To Consider When Owning Any Car
In the last installment, I covered things to consider when you are buying a car that did not necessarily pertain to a new or a used car. In this installment, I will cover things to consider doing when you own a car, whether or not it is new or used.
1) Consider becomming a member of a Motor Club. The most well known motor club is AAA, but many auto insurance companies and big box stores (like BJs and Costco) have their own motor clubs as well. I prefer AAA because of the additional benefits you get as a member, such as discounts on travel and online shopping. The reason I advocate for being a motor club member is cost, both in terms of money and hassle. The cost of AAA is less the $10 a month and depends on what level of membership you choose. Without AAA the cost of a single car tow or car lockout could cost you more than an entire year’s membership. As careful a driver as you think you are, you can’t know what troubles may befall you. Overall, I am of the opinion that paying for AAA is less expensive than not having AAA. So long as you are a member of any motor club, you should be alright.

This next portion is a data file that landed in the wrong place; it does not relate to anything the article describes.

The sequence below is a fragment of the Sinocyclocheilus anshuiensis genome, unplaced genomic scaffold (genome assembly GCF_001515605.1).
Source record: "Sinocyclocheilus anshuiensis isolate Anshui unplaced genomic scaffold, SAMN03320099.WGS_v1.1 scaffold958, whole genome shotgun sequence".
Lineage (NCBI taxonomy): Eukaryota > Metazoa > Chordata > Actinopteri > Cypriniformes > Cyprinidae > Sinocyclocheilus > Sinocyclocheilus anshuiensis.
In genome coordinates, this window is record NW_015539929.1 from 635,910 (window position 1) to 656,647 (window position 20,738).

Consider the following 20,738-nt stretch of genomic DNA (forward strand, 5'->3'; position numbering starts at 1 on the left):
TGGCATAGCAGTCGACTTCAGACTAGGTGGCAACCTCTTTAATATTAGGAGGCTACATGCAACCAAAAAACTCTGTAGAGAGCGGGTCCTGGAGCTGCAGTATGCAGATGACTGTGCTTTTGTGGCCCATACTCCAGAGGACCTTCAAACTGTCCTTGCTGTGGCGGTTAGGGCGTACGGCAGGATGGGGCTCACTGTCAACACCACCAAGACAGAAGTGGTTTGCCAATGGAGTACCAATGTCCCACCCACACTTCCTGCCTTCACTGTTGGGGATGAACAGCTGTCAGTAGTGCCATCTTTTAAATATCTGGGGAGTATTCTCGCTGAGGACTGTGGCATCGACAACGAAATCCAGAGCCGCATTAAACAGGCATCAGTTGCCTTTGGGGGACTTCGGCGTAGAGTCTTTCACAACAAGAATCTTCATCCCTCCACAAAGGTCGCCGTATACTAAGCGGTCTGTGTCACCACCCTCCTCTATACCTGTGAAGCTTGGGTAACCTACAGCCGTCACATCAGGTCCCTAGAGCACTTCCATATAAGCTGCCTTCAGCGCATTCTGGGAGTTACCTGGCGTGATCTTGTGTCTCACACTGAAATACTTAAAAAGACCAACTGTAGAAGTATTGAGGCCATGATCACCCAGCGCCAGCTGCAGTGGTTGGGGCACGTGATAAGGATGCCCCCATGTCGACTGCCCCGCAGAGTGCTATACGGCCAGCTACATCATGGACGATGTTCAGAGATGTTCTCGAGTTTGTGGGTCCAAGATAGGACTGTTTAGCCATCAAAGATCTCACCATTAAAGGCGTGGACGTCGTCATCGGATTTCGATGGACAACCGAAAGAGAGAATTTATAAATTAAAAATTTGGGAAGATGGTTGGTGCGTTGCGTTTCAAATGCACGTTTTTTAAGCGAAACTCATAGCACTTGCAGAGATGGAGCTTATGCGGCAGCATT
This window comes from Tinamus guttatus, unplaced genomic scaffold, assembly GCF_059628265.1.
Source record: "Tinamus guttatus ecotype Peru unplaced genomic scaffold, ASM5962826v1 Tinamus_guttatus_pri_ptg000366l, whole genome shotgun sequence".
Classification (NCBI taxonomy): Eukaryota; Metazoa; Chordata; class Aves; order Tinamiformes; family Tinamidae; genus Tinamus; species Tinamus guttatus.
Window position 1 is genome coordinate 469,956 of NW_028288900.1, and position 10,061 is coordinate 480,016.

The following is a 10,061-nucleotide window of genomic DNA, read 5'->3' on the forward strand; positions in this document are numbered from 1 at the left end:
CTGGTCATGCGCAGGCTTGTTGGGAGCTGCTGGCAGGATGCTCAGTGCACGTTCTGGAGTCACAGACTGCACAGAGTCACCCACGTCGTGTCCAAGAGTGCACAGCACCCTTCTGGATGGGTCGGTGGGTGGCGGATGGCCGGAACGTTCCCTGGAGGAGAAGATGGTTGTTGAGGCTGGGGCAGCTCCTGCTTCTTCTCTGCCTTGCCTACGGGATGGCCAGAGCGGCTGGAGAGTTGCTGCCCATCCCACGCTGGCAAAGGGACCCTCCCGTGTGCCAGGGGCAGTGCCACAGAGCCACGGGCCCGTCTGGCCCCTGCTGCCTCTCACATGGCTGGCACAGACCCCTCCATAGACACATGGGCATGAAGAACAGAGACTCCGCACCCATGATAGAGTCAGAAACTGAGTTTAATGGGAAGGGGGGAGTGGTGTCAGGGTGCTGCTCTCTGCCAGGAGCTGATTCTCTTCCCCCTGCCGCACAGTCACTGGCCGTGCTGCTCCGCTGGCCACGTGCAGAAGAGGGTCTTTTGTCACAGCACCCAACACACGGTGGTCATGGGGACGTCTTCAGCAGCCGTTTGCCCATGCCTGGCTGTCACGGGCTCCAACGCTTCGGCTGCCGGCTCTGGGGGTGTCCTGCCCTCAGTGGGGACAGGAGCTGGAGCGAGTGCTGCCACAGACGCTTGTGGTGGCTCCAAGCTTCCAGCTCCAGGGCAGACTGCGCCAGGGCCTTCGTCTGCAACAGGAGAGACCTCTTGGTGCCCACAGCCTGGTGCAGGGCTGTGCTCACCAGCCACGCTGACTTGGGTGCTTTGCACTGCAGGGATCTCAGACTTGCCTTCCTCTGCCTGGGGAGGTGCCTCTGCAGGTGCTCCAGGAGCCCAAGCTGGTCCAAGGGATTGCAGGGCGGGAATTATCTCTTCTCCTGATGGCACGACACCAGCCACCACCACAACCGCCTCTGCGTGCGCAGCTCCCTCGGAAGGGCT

2) Be prepared! I grew up a Boy Scout and I am an Eagle Scout. The Boy Scout Motto is “Be Prepared.” You don’t have to be a Boy Scout to take that advice. In my car I keep all of the following things, and suggest you do the same: Power Steering Fluid, Oil, Break Fluid, Anti-freeze, Spare Tire, Jack, Tire Re-inflation Kit, Replacement Windshield Wipers, Portable Gas Can, Flares, Fold-able Traffic Cone, Pantyhose (Pantyhose can be used as a temporary replacement for a busted fan belt). There are a number of other things I keep in my car for emergencies, but the above list is just for car breakdown related situations. Plan for whatever emergencies you want, but always plan for your car to break down.
3) This could have gone in number 2, but is important enough to warrant its own section. Always keep a spare cellphone and cell phone charger somewhere in your car. I use my previous cell phone and charger, and keep them stored in the glove compartment. You don’t even need to have an active cell phone plan on the phone, any cell phone can always be used to dial 911 with or without a phone plan. Most people have cell phones on them all the time now, but even so, I have forgotten my cell phone on occasion but was still protected because I had the backup phone in my car.
Now we just need to wait for scientists to develop teleportation on the macro level and we will be able to do away with guides like these. Wouldn’t that be nice?